Yes, of course it is fun to have a job where I ride around all day exploring new bike paths and scenic roads which a bunch of rowdy and enthusiastic high schoolers.
But, the other day I realized something more, something more meaningful about what exactly my role as an instructor for the Major Taylor is. Last Saturday, the students from Global Connections High school in Seatac came to velodrome in at Marymoor park to learn how to ride track racing bikes on the steep curved walls of the outdoor bike race arena. Many of them had not even heard of a velodrome, let alone seen one.
One student in particular, his name is Abdul, was very nervous. I could tell his confidence in himself was lacking. He did not believe that he was capable of riding on the steep walls without falling off. I rode up to him and said, "how are you doing?"
"I can't ride on that," he replied.
I paused for a moment and said, "What do you mean? Sure you can. I just saw you riding on the banking over there."
"But, that is not the steep part. The steep part is where you fall off."
"Alright, check this out," I said. I then biked with him to the steepest part and began riding as slow as I possibly could.
"Oh man," he said, "You aren't sliding off."
"You are right," I answered, "I am not sliding. You see, the weird part about this track is that it is just shallow enough where you won't slip off. You want to give it a try?"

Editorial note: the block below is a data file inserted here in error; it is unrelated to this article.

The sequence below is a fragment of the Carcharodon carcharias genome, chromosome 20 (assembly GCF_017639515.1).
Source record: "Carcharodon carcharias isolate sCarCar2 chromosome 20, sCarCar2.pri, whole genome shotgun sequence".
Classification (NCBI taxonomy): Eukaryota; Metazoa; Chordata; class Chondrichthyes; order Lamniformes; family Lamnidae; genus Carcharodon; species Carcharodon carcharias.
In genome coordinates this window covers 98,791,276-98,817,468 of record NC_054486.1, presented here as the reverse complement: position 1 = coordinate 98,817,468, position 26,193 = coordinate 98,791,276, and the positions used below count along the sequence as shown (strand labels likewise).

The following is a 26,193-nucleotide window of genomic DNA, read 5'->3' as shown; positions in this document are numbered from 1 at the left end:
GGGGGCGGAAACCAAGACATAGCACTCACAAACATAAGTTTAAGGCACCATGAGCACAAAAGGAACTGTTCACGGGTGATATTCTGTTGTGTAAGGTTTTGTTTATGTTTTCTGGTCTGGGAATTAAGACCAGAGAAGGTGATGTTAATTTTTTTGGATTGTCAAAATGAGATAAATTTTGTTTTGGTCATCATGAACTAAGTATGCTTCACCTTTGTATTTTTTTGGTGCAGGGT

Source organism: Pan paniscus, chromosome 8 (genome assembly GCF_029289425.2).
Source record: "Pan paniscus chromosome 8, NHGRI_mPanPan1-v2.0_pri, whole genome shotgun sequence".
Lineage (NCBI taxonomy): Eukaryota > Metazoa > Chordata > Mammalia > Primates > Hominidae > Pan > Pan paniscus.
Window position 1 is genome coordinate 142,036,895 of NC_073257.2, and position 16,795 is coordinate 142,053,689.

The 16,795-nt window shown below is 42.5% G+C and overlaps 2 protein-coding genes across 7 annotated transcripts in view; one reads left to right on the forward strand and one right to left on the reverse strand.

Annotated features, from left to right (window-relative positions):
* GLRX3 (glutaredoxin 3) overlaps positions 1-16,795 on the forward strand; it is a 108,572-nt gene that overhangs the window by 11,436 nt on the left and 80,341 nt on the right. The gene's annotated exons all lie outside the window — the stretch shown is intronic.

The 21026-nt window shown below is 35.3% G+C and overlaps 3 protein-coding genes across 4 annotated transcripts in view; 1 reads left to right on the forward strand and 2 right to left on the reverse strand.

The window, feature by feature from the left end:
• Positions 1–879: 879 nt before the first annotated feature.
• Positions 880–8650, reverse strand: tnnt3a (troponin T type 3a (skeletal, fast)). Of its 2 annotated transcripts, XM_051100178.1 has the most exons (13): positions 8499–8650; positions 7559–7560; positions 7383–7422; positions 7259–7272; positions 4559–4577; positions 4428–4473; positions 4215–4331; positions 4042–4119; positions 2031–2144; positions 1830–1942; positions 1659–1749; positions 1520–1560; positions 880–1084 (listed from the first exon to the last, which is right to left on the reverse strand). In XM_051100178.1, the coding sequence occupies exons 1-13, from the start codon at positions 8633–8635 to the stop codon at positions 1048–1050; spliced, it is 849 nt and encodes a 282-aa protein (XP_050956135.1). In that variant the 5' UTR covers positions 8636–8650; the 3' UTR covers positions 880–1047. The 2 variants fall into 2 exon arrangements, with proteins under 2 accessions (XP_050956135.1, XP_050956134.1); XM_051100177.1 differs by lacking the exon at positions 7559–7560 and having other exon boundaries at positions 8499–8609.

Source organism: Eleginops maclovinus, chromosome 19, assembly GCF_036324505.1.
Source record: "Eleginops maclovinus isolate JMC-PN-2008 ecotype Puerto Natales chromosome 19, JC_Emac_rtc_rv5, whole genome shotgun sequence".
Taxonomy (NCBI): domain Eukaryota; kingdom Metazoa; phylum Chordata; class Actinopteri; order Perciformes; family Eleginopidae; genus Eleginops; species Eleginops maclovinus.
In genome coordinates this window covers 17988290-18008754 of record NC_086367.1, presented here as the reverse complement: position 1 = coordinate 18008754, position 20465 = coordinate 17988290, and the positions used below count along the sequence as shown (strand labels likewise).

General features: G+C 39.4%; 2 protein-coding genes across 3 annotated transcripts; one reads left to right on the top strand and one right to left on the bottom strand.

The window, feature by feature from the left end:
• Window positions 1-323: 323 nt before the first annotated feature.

"Yeah." he said with mixed enthusiasm and skepticism.
"Alright, awesome." I said non-nonchalantly, "This is what we are going to do. We are going to pick-up speed on the straight part of the track, and as soon as we hit the steep turn we are going to pedal as fast and hard as we can. The tricky part is that as soon as you get scared and think you are going to fall off is when you have to pedal harder and faster because the harder you pedal the more it will make your tires stick to the track."
By this point we were nearing the banking. "Alright, let's do this!" I shouted. "pedal harder NOW!"
With a serious face he started pedaling harder. He shouted over to me, "I have to pedal harder?"
He kept on asking me this over and over, and every time he asked this I just hollered, "Yup!"
If I could hazard a guess, I would say Abdul was not actually asking if he needed to pedal harder, rather, he needed to believe in himself, and in order to do this he needed positive reinforcement that what he was doing was right.
Him asking me. "I have to pedal harder?," simply translated into: "Am I doing this right? I am not sure of myself and want to do this so badly."
Abdul was more than capable. All he needed was to believe this himself. Allowing these students to believe in themselves is what I find so rewarding about this Project. Because this feeling of "being capable" at riding a bike will seep into the rest of their lives where they will feel capable at any endeavor or dream they decide to pursue. Biking is merely the catalyst for a chain reaction of self-confidence these students deserve.
As we exited the steep banking Abdul pulled away and started hooting and hollering and whooping it up.
"I did it. I did it!"
"Of course you did," I said, "I knew you would. Now, let's see you ride up to the blue line half way up the track."
"Oh man, there is no way I can do that," Abdul exclaimed.
I looked at him and said, "Abdul, give me a break. You just said you couldn't ride on the steep part and you just did. Now you are going to tell me you can't ride higher up the track? I know you can do it and you know you can do it."
By the end of the field trip I was watching Abdul riding with ease on the highest parts of the track, maneuvering his bike like he had done it a million times before.
Moments like these are why the Major Taylor Project is so damn cool. And the best part of it all is that I am involved with it.
I you want to become more involved, you can:Call Cascade Bicycle Club at 206-522-2453.
Posted by harm at 10:21 AM